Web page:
How (not) to react to experimental philosophy

Philosophical Psychology 23 (4):447-480 (2010)
Abstract
In this paper, I am going to offer a reconstruction of a challenge to intuition-based armchair philosophy that has been put forward by experimental philosophers of a restrictionist stripe, which I will call the 'master argument'. I will then discuss a number of popular objections to this argument and explain why they either fail to cast doubt on its first, empirical premise or do not go deep enough to make for a lasting rebuttal. Next, I will consider two more promising objections, the grounding objection and the expertise objection, which aim at the second, epistemic premise of the argument. Against this background, I will then suggest what I call 'conservative restrictionism' as the most reasonable default reaction to the experimentalist challenge, which is a combination of the two views of local restrictionism and methodological conservativism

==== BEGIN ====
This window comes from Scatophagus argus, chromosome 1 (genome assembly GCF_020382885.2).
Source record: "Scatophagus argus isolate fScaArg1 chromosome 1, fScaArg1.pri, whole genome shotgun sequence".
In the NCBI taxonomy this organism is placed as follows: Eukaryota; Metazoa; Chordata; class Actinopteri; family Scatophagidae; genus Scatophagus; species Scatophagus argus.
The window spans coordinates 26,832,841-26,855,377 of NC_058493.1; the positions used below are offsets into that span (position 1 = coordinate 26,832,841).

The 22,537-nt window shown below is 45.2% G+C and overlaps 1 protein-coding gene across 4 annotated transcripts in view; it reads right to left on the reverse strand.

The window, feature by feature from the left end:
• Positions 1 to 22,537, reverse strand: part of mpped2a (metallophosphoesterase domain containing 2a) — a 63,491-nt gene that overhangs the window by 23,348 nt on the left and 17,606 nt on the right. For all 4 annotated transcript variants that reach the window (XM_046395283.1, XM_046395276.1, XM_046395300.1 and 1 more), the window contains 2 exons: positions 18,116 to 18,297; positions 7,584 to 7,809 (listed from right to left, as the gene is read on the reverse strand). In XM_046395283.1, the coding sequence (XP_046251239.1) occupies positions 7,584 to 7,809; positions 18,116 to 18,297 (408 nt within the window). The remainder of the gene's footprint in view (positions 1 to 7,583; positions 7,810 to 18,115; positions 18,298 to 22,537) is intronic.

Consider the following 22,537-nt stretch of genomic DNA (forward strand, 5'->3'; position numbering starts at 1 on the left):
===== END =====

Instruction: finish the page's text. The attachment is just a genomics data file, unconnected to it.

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DOI 10.1080/09515089.2010.505878
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References found in this work BETA
Is Justified True Belief Knowledge?Edmund Gettier - 1963 - Analysis 23 (6):121-123.
In Defense of Pure Reason.Laurence BonJour - 1998 - Cambridge University Press.

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Citations of this work BETA
The Philosophical Personality Argument.Adam Feltz & Edward Cokely - 2012 - Philosophical Studies 161 (2):227-246.
Analogies, Moral Intuitions, and the Expertise Defence.Regina A. Rini - 2014 - Review of Philosophy and Psychology 5 (2):169-181.

View all 20 citations / Add more citations

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